Such as when Nobel Prize-winning economics professor Paul Krugman on Election Night, 2016 said: ‘If the question is when markets will recover, a first-pass answer is 'never'".


Economists get ridiculed, deservedly so, for breathlessly predicting '10 of the last 3 recessions!' However, in 2008, before the greatest Crash since the 1930s, hardly any economist was sounding any alarm bells.  Many were caught on tape saying how great everything seemed at the time and smooth sailing was ahead for the American economy ‘for the foreseeable future’.

Ouch again.

One private economic guru has made the following argument against the backdrop of an army of professional economic forecasts predicting an average of 2.5% quarterly and annual GDP growth for the next 3-5 years:

'We will see economic growth rates well in excess of 3% on a quarterly and yearly basis for the foreseeable future!'

His reasons for the extra economic growth are as follows:

  1. Lowering corporate tax rates to 21% down from 35% will raise retained earnings (profits) in American businesses by $2 trillion over the next 10 years according to former Reagan economic advisor Martin Feldstein, now at Harvard.
  2. Adding to that pool of available cash to invest is the immediate expensing of capital equipment in the first year versus depreciating such assets over 3, 5, 7 or 10 years. Depreciation is a complicated concept for non-accounting types but pairing off the cost of buying modern new equipment against current year revenues in 1 year is far better than spreading it out over a number of years.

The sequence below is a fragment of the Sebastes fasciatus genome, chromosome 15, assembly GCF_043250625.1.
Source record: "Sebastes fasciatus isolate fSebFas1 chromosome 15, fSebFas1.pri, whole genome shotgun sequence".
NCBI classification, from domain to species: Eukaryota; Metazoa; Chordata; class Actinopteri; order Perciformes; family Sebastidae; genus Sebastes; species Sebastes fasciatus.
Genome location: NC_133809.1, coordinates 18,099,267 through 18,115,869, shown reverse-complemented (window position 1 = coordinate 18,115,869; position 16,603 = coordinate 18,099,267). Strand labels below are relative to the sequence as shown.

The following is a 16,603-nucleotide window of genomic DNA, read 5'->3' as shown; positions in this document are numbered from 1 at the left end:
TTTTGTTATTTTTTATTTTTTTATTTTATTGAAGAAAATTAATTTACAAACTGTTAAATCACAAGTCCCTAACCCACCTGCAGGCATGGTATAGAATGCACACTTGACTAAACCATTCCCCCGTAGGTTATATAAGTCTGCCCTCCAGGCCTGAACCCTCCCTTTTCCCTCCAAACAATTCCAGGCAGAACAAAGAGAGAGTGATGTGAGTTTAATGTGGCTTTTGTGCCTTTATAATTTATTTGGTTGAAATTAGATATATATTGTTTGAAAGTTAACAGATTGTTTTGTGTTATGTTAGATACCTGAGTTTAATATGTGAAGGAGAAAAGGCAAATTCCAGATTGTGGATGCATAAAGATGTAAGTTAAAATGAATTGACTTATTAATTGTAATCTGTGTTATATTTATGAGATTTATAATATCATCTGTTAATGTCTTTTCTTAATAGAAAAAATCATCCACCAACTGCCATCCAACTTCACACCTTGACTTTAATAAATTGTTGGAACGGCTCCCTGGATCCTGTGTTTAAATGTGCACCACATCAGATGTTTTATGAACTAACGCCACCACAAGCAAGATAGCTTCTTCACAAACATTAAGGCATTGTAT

3. Cash kept in year one will be much larger due to the tax protection offered by immediate expensing even though new, more efficient machines will be financed over a number of years.
  4. Under old depreciation rules, companies had to account for future tax payments on their balance sheets for several years. With immediate expensing of new equipment, their deferred tax liability goes way down which means they can borrow more money to buy more modern equipment to replace more old inefficient broken-down equipment.
  5. Productivity rates go up across every industry sector that buys new equipment. When productivity goes up, wages go up; people take home more money in real wage growth on top of the $1000-$2000 tax cuts that are perennial in effect now and a vicious cycle starts to feed on itself upwards in a positive manner.
  6. The lower 21% tax rate will repatriate, or bring back, to the US $2-3 trillion in corporate profits corporations have held in Europe for a long time instead of being taxed at the previous high 35% rate.
  7. Large subchapter S corporations will convert to C corporations to take advantage of the new lower corporate tax rate.
  8. Wage growth should exceed 3% later in 2018 when these changes work their way through the economy.
  9. We should see slightly higher rates of inflation but that is a good sign after close to a decade of near zero inflation which reflected the relatively dormant state of the economy from 2008 to 2017.
  10. The capital expenditures of the corporate sector will supercharge companies that build plants and equipment.
'We may see several quarters where economic growth exceeds 5%’ says this expert.

If he is ‘wrong’ and it is ‘only’ 4%, that is far better than any growth rate we have seen since 2000. Young people may finally see what a booming economy looks and feels like.

To their benefit.

Wednesday, March 7, 2018

'The Best Welfare Program Is A Job'

(first published in North State Journal 3/7/18)

The difference between liberal and conservative ideology can best be seen when confronted with numbers such as the following from a recent Joint Legislative Committee hearing in the North Carolina state legislature on Medicaid enrollment:

  • 29 counties in North Carolina have experienced a decline in non-Family Planning enrollment for Medicaid since 6/30/16
  • Another 33 counties have experienced a decline in enrollment since 6/30/17
  • Over 60% of the counties are experiencing non-Family Planning enrollment declines in FY 2017-18 

To what specific factors can these declines be attributed?

Republicans tend to point to the improving economy and lower unemployment rates for much of the declines in Medicaid enrollment across the state. People who get jobs that provide health care coverage typically go off Medicaid eligibility and on to private plans.